32. Gyan — August 12, 2008 @ 12:06 am

    Hello again.
    For the record, I’d just like to say I’m not attacking the devs for trying to think outside the box; I’m glad they are questioning things that were taken for granted. Also, sorry if my diction was too wordy, I’ll try to tone it down.

    Just a quick suggestion, I’m surprised no one mentioned it so far:
    How about just a few special geysers that are renewable? Like orange minerals, these wouldn’t usually be placed at start locations. They would be a special objective scattered through the middle of a map at key expansions. This would ensure that players wouldn’t become vespine starved in the endgame and might encourage more teching and aggressive expansion, both of which seem to be dev goals. You could even have them start with significantly more than 600 and reset to a lower count on renewal.
    Any thoughts?

  33. Gyan — August 12, 2008 @ 8:49 am

    “the limit of 600 gas per geyser means that you’ll be stuck with whatever tech choices you make for a good few minutes after making them. I think that’s great.”

    I think that’s great too. It is a very interesting and
    desirable gameplay element, that I do not think is really achieved by this mechanic. I would really like to see tech choices be limited this way, but the refreshable 600 geyser has too many negative side effects.

    SC1 did some limiting of branching out in tech by requiring expensive, semi useless stepping stone buildings to advance. This was somewhat artificial, and I think playing with the way gas works would be a better alternative.

    It seems what we want is a way to make quick bursts of gas output that allow short term tech advancement, but then limits your collection for a short time.

    How about this:
    Geysers still have a similar max capacity to sc1, and can be mined normally like SC1 until they are depleted.

    However, there is also an option to go into a “super refining” mode, at the cost of a few minerals. This makes each worker mine twice the normal ammount for X minutes.

    When the timer ends, the geyser goes into a temporary depletion mode for, say, your 45 seconds, at which point it returns to normal refining mode.

    What this does to gameplay: It allows tech oriented players to trade some minerals now and gas later for a huge burst of gas now, letting them tech rapidly at the risk of slowing future expansion.

    Advantages it has over the 600 renewable system:

    -It does not force players to micro vespine if they dont want to(a major objection)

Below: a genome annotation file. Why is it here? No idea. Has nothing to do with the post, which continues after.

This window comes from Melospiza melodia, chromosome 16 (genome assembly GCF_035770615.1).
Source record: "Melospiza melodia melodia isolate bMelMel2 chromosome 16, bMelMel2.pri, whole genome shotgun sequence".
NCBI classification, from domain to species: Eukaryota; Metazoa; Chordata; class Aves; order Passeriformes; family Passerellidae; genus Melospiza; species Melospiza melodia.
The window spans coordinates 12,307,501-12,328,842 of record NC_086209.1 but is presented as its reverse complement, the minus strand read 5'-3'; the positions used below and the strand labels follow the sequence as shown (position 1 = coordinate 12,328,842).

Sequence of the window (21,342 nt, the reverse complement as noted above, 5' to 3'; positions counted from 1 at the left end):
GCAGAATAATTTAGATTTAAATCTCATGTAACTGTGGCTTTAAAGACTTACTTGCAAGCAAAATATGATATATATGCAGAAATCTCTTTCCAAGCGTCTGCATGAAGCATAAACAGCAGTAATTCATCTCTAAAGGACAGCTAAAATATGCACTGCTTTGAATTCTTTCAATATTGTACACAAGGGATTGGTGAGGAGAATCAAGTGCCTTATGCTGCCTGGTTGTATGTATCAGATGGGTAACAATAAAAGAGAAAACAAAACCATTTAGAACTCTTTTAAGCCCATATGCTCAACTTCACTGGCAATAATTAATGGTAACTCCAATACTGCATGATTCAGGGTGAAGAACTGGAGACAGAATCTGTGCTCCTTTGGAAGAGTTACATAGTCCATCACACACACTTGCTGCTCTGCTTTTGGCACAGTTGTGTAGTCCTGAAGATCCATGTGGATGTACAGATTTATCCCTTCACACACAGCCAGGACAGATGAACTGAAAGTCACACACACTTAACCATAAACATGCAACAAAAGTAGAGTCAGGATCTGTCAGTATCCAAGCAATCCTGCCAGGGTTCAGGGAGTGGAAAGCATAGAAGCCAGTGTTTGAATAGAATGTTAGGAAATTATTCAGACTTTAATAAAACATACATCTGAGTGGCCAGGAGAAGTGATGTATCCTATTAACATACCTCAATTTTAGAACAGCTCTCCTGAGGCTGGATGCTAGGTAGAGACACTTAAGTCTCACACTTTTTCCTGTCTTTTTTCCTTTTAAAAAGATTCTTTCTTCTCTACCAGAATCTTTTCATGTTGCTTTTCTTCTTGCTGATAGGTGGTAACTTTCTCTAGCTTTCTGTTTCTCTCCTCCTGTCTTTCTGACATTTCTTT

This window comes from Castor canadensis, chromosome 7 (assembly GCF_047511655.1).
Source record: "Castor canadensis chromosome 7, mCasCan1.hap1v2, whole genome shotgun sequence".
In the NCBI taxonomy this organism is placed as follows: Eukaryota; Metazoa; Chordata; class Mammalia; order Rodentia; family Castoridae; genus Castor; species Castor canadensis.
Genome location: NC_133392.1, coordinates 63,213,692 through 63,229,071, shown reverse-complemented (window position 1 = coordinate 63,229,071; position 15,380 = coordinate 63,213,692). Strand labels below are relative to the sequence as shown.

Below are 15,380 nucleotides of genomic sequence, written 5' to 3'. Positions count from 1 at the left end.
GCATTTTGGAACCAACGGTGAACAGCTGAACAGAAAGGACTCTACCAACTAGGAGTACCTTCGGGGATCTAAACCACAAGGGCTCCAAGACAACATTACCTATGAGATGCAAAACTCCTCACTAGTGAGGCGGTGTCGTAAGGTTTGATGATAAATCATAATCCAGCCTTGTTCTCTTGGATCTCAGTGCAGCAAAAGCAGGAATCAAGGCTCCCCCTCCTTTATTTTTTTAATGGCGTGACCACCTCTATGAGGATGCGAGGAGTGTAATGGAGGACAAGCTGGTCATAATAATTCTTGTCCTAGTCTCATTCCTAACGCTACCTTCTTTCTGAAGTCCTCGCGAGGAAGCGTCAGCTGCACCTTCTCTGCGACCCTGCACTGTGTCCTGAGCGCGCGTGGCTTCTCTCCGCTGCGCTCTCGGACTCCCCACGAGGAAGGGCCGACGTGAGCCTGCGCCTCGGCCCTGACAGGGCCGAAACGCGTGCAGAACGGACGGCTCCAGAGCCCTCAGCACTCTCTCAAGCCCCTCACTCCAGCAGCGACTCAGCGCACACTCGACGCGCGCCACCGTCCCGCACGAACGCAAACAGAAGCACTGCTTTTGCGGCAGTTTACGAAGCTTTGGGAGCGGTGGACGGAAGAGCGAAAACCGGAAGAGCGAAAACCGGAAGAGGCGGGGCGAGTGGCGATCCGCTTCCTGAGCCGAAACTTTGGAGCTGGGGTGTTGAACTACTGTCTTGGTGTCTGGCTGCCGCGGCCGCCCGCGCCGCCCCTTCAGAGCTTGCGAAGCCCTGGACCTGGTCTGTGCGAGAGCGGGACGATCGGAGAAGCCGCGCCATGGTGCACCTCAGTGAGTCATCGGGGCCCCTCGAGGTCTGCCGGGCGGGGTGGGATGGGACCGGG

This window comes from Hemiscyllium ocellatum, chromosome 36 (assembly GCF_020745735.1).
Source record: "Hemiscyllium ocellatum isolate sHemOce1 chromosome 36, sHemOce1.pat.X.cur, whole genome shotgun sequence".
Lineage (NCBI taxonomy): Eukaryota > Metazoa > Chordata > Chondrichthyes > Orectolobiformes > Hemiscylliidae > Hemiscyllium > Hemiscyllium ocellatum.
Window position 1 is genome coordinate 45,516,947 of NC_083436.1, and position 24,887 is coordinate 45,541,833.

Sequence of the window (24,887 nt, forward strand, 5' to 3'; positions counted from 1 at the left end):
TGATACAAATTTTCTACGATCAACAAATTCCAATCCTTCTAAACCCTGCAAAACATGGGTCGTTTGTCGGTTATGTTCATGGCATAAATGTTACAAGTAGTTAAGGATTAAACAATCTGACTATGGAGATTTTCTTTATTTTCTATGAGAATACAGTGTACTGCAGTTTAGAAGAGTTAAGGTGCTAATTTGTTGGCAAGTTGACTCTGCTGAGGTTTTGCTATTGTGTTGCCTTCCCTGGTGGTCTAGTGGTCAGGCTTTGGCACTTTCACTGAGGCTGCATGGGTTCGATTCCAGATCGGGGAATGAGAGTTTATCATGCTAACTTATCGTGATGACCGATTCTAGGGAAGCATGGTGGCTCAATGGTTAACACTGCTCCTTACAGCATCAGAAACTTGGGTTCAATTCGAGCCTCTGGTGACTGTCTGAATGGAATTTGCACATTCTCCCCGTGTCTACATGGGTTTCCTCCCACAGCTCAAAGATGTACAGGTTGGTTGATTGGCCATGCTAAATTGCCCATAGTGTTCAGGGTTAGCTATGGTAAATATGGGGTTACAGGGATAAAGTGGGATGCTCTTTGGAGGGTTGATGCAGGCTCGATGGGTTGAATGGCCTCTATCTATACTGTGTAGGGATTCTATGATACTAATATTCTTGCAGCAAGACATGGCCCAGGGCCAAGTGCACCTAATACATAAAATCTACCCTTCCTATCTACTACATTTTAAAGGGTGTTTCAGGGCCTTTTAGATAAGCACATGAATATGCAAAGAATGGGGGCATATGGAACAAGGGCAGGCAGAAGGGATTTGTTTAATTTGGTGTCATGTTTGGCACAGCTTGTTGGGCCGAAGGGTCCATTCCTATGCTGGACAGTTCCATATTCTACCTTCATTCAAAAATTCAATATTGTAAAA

-It does not reduce the strategic value of acquiring vespine expansions in the mid and late game. (all geysers still have a hard cap at which point they are permenantly depleted)

    -It complicates macro proactively by allowing players to make a strategic decision based on what they value, rather than simply forcing them to click more buttons to engage in normal ply.

    -It makes more sense from a game world standpoint.

    I think this would be a fun and strategically potent mechanic, allowing for new “vaspine rush” build orders and interesting resource management. I’d love to hear what other players or the devs might think of it.

  34. Gyan — August 12, 2008 @ 8:58 am

    edit: burst mining time should probably be shorter than the temporary depletion time. This would have to be balanced through gametesting.

  35. The Lost Firebat — August 12, 2008 @ 2:53 pm

    The last few comments are really creative and great. I hope Blizzard reads all of these…

    Good job, guys!

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  39. az1353 — January 23, 2009 @ 7:19 pm

    What do you think of the idea of earning the repenishment ability. All gysers start off regular but can be replenished later in the game after building and/or researching something. Also gysers should have more than 600 gas to start. maybe 2500 or 3000.

  40. Gabe — February 25, 2009 @ 9:29 pm

    I’ll admit I’m pretty split on this resource issue, I prefer the game to be as simple as possible so that nothing can get too complicated. The game doesn’t need this extra feature to be great, but I still trust Blizzard to do what they do best and make a great game. Though I love being able to do well against others, if going pro requires one to sacrifice the entertainment of the game, then there’s no point.
    As for all those who are saying it takes too much micro management to ‘babysit’ the geyser, it’s only one button. You go to your geyser when a booming voice says, “Vespene geyser depleted” and you hit one button. Select the workers there and send them to minerals until its done. Go focus on something else while protecting the base as usual throughout, and send the workers back. It won’t necessarily complicate the game more, my concern is that it would defeat the fun that comes with mineral conservation and expansion.
    Starcraft 1 required heavy resource management along with quick base expansions because of a constant need for resources. Adding this feature would remove the gas portion of that. Blizzard is god of starcraft in all its awesomeness, but if they screw it up I will never forgive them.